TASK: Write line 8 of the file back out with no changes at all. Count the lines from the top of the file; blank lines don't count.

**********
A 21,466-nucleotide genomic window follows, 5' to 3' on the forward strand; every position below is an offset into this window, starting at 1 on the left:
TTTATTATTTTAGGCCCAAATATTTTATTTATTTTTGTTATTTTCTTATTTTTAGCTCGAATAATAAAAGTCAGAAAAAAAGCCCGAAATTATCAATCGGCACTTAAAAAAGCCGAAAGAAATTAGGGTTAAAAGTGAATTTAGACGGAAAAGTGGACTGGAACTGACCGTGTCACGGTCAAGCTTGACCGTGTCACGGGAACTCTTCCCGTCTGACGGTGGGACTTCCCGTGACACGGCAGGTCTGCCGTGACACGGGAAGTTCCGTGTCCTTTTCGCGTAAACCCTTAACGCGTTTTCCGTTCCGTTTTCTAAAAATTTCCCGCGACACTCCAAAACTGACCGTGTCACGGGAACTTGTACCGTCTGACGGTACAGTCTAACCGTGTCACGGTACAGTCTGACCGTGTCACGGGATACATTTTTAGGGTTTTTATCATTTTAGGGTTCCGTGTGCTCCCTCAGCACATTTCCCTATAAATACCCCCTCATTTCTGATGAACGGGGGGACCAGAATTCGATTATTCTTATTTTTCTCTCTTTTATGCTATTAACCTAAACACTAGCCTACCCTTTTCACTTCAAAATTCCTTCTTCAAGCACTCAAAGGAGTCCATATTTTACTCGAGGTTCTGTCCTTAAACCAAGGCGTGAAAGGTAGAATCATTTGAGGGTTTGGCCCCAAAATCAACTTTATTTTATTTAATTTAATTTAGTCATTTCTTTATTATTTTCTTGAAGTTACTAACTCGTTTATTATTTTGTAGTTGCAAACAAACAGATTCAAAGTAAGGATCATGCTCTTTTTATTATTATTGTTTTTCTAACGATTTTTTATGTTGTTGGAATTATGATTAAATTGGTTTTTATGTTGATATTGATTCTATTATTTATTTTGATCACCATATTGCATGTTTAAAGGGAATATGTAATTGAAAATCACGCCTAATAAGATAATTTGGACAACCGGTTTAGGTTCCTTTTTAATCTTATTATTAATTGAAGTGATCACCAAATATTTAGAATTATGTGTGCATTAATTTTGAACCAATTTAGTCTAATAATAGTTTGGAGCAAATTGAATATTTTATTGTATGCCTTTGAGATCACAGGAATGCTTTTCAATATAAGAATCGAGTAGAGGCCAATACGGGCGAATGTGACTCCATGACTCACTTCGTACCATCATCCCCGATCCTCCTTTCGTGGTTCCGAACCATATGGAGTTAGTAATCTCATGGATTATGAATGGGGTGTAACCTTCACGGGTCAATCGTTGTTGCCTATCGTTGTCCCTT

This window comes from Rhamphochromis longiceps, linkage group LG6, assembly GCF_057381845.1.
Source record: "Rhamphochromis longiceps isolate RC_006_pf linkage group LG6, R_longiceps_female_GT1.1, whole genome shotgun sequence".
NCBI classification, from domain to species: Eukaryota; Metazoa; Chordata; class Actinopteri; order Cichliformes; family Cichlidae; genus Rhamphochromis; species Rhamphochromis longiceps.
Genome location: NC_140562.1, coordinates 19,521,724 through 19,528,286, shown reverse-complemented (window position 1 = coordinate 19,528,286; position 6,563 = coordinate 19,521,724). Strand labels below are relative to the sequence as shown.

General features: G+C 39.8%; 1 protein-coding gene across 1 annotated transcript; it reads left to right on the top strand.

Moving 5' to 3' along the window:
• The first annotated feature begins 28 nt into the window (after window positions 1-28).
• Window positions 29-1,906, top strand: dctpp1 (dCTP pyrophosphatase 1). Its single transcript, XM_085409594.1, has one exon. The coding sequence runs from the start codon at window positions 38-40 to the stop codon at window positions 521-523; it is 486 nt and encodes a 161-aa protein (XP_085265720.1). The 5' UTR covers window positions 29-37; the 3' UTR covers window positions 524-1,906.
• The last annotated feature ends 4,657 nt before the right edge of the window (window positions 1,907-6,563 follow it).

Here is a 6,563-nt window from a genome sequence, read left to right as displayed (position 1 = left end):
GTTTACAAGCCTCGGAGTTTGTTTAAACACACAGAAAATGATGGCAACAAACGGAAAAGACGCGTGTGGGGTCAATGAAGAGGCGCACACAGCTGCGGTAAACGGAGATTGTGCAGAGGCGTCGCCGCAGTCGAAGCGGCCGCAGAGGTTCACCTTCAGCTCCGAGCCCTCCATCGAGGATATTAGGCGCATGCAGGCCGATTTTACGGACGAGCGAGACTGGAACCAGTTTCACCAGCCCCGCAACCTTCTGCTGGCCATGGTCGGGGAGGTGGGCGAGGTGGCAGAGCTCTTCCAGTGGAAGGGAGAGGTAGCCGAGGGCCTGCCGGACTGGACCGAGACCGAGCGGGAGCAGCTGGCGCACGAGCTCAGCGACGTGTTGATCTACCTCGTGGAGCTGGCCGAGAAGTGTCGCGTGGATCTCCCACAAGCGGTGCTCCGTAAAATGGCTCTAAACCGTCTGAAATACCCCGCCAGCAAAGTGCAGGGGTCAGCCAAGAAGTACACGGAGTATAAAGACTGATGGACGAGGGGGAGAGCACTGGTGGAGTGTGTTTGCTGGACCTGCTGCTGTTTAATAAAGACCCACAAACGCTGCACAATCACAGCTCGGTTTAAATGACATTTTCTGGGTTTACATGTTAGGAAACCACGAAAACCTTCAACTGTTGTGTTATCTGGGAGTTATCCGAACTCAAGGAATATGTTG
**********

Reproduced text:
Moving 5' to 3' along the window: